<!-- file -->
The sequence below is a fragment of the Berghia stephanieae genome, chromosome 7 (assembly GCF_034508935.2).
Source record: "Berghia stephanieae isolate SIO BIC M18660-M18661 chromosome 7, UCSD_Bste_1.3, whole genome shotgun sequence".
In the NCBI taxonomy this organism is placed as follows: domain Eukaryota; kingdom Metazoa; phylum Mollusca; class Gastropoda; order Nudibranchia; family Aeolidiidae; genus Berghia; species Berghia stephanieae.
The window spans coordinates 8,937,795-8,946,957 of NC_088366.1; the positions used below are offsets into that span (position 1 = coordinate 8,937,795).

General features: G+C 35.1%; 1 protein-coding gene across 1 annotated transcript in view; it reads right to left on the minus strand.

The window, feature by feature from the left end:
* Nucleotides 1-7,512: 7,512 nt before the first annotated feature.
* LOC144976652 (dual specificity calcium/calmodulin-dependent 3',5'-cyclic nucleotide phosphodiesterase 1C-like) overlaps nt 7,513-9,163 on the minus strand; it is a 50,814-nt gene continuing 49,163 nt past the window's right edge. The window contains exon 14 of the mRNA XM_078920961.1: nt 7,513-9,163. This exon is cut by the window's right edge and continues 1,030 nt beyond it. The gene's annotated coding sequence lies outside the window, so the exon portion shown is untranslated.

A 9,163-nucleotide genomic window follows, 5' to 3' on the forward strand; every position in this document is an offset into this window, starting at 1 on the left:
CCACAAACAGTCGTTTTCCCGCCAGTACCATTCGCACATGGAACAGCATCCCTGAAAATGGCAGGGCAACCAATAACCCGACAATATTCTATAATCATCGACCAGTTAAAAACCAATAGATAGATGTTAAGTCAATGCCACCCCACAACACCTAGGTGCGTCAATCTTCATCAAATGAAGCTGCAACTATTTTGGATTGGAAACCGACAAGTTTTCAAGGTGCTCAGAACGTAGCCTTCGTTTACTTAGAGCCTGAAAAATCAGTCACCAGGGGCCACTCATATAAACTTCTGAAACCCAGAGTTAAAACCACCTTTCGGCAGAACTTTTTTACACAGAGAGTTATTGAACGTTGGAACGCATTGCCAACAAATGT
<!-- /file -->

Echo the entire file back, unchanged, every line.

The sequence below is a fragment of the Berghia stephanieae genome, chromosome 7 (assembly GCF_034508935.2).
Source record: "Berghia stephanieae isolate SIO BIC M18660-M18661 chromosome 7, UCSD_Bste_1.3, whole genome shotgun sequence".
In the NCBI taxonomy this organism is placed as follows: domain Eukaryota; kingdom Metazoa; phylum Mollusca; class Gastropoda; order Nudibranchia; family Aeolidiidae; genus Berghia; species Berghia stephanieae.
The window spans coordinates 8,937,795-8,946,957 of NC_088366.1; the positions used below are offsets into that span (position 1 = coordinate 8,937,795).

General features: G+C 35.1%; 1 protein-coding gene across 1 annotated transcript in view; it reads right to left on the minus strand.

The window, feature by feature from the left end:
* Nucleotides 1-7,512: 7,512 nt before the first annotated feature.
* LOC144976652 (dual specificity calcium/calmodulin-dependent 3',5'-cyclic nucleotide phosphodiesterase 1C-like) overlaps nt 7,513-9,163 on the minus strand; it is a 50,814-nt gene continuing 49,163 nt past the window's right edge. The window contains exon 14 of the mRNA XM_078920961.1: nt 7,513-9,163. This exon is cut by the window's right edge and continues 1,030 nt beyond it. The gene's annotated coding sequence lies outside the window, so the exon portion shown is untranslated.

A 9,163-nucleotide genomic window follows, 5' to 3' on the forward strand; every position in this document is an offset into this window, starting at 1 on the left:
CCACAAACAGTCGTTTTCCCGCCAGTACCATTCGCACATGGAACAGCATCCCTGAAAATGGCAGGGCAACCAATAACCCGACAATATTCTATAATCATCGACCAGTTAAAAACCAATAGATAGATGTTAAGTCAATGCCACCCCACAACACCTAGGTGCGTCAATCTTCATCAAATGAAGCTGCAACTATTTTGGATTGGAAACCGACAAGTTTTCAAGGTGCTCAGAACGTAGCCTTCGTTTACTTAGAGCCTGAAAAATCAGTCACCAGGGGCCACTCATATAAACTTCTGAAACCCAGAGTTAAAACCACCTTTCGGCAGAACTTTTTTACACAGAGAGTTATTGAACGTTGGAACGCATTGCCAACAAATGT